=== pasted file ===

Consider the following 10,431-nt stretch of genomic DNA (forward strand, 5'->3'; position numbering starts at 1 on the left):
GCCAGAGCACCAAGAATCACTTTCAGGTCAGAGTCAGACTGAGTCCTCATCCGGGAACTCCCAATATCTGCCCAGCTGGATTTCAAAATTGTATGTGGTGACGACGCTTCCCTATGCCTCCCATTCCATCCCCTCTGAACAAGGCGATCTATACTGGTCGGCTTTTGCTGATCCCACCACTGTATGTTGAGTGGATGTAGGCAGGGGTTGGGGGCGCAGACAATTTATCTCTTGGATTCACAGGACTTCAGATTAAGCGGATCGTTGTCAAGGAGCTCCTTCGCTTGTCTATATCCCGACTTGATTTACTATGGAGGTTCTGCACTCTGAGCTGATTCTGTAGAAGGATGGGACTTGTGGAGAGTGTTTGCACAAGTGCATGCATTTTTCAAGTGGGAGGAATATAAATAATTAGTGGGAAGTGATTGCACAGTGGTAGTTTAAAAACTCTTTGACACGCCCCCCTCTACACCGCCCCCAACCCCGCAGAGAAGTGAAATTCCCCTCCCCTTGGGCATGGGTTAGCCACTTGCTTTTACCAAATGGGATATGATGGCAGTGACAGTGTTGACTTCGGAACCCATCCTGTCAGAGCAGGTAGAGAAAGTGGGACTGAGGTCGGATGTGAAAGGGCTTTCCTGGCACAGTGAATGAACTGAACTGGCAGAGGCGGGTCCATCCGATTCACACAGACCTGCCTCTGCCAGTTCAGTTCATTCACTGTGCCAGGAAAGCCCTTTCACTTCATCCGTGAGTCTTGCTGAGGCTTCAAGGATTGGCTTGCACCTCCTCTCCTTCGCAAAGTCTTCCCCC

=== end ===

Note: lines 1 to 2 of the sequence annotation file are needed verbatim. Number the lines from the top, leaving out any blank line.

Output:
Consider the following 10,431-nt stretch of genomic DNA (forward strand, 5'->3'; position numbering starts at 1 on the left):
GCCAGAGCACCAAGAATCACTTTCAGGTCAGAGTCAGACTGAGTCCTCATCCGGGAACTCCCAATATCTGCCCAGCTGGATTTCAAAATTGTATGTGGTGACGACGCTTCCCTATGCCTCCCATTCCATCCCCTCTGAACAAGGCGATCTATACTGGTCGGCTTTTGCTGATCCCACCACTGTATGTTGAGTGGATGTAGGCAGGGGTTGGGGGCGCAGACAATTTATCTCTTGGATTCACAGGACTTCAGATTAAGCGGATCGTTGTCAAGGAGCTCCTTCGCTTGTCTATATCCCGACTTGATTTACTATGGAGGTTCTGCACTCTGAGCTGATTCTGTAGAAGGATGGGACTTGTGGAGAGTGTTTGCACAAGTGCATGCATTTTTCAAGTGGGAGGAATATAAATAATTAGTGGGAAGTGATTGCACAGTGGTAGTTTAAAAACTCTTTGACACGCCCCCCTCTACACCGCCCCCAACCCCGCAGAGAAGTGAAATTCCCCTCCCCTTGGGCATGGGTTAGCCACTTGCTTTTACCAAATGGGATATGATGGCAGTGACAGTGTTGACTTCGGAACCCATCCTGTCAGAGCAGGTAGAGAAAGTGGGACTGAGGTCGGATGTGAAAGGGCTTTCCTGGCACAGTGAATGAACTGAACTGGCAGAGGCGGGTCCATCCGATTCACACAGACCTGCCTCTGCCAGTTCAGTTCATTCACTGTGCCAGGAAAGCCCTTTCACTTCATCCGTGAGTCTTGCTGAGGCTTCAAGGATTGGCTTGCACCTCCTCTCCTTCGCAAAGTCTTCCCCC